Since he took office Dec. 7, Los Angeles County District Attorney George Gascon has come under fire for implementing a series of directives for progressive prosecution that he promised during his campaign.
He was a guest on Eyewitness Newsmakers Sunday while he was still awaiting a ruling from Superior Court Judge James C. Chalfant that could stop Gascon from enforcing his directives. The Deputy D.A.'s union, the L.A. Association of Deputy District Attorneys, wants a preliminary injunction blocking the directives they say are illegal. The D.A. said his new policies are carrying out the will of the voters.
"We believe that we are within our constitutional authority, and this is for the discretion, that elected district attorney has, and it's about the separation of powers, frankly," said Gascon.
On Monday, Chalfant ruled mostly in favor of the Association of Deputy District Attorneys for Los Angeles County, saying Gascon cannot order his prosecutors to ignore laws that the union says protect the public, including three-strike allegations and sentencing enhancements.
One of his most controversial directives is eliminating cash bail, even though voters did not approve Prop 25, eliminating it. He said many opponents did not trust the proposed evaluation system that replaced it.
"How much money you have in the bank should never determine whether you're going to be free or not," he said.
His directives remove sentencing enhancements, special circumstances, gang enhancements and the death penalty. Gascón says the old policies aren't making L.A. safer.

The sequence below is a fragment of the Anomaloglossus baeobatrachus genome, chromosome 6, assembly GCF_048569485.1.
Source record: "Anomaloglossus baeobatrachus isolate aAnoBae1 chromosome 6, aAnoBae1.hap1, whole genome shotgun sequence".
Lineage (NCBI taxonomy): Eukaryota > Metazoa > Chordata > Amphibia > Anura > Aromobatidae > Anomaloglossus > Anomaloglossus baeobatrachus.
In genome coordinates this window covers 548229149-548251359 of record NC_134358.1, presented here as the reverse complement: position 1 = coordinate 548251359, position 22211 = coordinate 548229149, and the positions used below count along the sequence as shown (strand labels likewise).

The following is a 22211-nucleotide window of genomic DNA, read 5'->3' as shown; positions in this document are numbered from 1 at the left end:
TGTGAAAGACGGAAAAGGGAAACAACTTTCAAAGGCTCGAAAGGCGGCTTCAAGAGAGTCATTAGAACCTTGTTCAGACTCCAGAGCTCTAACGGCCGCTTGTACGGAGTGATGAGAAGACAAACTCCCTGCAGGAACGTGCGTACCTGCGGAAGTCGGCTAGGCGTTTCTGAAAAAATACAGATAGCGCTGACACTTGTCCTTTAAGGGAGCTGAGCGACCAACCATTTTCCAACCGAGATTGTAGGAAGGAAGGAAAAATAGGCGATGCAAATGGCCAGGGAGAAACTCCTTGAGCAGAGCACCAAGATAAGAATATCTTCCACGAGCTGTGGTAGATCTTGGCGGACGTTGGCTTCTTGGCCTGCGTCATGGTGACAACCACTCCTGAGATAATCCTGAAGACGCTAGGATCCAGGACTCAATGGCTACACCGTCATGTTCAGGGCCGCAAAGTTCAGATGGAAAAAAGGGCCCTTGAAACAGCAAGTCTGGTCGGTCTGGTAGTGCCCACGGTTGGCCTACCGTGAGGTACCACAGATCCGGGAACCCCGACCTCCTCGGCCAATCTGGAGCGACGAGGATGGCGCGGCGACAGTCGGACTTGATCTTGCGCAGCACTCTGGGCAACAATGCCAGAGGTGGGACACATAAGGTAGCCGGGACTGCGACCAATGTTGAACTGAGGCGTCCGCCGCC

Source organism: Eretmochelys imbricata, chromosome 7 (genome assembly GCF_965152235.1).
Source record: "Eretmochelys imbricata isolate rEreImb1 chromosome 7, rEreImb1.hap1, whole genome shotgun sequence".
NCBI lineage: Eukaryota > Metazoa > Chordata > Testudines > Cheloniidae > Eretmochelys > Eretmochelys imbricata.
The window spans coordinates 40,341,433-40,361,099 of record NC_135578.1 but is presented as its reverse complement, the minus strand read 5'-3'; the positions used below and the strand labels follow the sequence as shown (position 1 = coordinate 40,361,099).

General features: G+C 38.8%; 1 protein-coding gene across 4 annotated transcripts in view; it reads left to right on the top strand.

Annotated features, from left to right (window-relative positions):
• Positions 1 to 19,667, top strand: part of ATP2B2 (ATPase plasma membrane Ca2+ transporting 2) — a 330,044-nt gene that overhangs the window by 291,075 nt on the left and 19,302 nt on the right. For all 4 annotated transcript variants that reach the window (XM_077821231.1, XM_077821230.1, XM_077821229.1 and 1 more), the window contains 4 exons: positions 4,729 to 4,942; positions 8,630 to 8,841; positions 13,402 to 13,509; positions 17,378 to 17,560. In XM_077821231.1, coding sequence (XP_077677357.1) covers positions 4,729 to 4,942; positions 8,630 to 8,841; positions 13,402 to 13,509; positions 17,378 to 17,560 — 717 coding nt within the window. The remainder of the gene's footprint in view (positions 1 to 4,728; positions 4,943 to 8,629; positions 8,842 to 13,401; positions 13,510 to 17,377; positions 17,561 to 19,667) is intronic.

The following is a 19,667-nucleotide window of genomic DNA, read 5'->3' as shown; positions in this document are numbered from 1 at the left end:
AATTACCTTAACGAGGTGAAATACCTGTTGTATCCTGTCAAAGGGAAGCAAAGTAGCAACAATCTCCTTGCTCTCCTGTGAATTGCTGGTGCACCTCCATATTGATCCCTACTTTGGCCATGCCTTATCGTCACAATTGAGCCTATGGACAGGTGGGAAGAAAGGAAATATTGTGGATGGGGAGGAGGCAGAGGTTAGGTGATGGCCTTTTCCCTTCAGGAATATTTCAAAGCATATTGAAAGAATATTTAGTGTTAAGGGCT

"Crime was going up in L.A. County under the old method," he said, adding, "in fact, during the last seven, seven and a half years, not counting 2020, violent crime in L.A. County went up in excess of 25%. L.A. County incarcerated at a 70% rate; higher than the rest of the state."
After Gascon said his deputies would not appear with victims' families at parole hearings, L.A. County Sheriff Alex Villanueva said he would send his deputies in their place. Former D.A. Steve Cooley said he would organize representation. A recall effort is now gathering support.
Gascón maintains longer jail time does not make society safer.
"What we're doing by incarcerating people for extended periods of time, and by incarcerating people very early on, and over and over again, is that we're creating a higher likelihood that those people will re-offend, and when they re-offend, they create more victims." he said. "When we're doing this, we're actually continuing to victimize future generations by the way that we have been doing our work."
In court, Chalfant suggested Gascon might seek some sentencing enhancements "rarely" instead of "never."
On Eyewitness Newsmakers when asked if he would modify his directives, Gascon said, "If after a year or two years into this process, we're seeing that some of the things need to be modified, we will modify them accordingly. But I can almost guarantee it's not going back to the old way. It will be something new that we haven't discussed yet. And that's what we need to accept."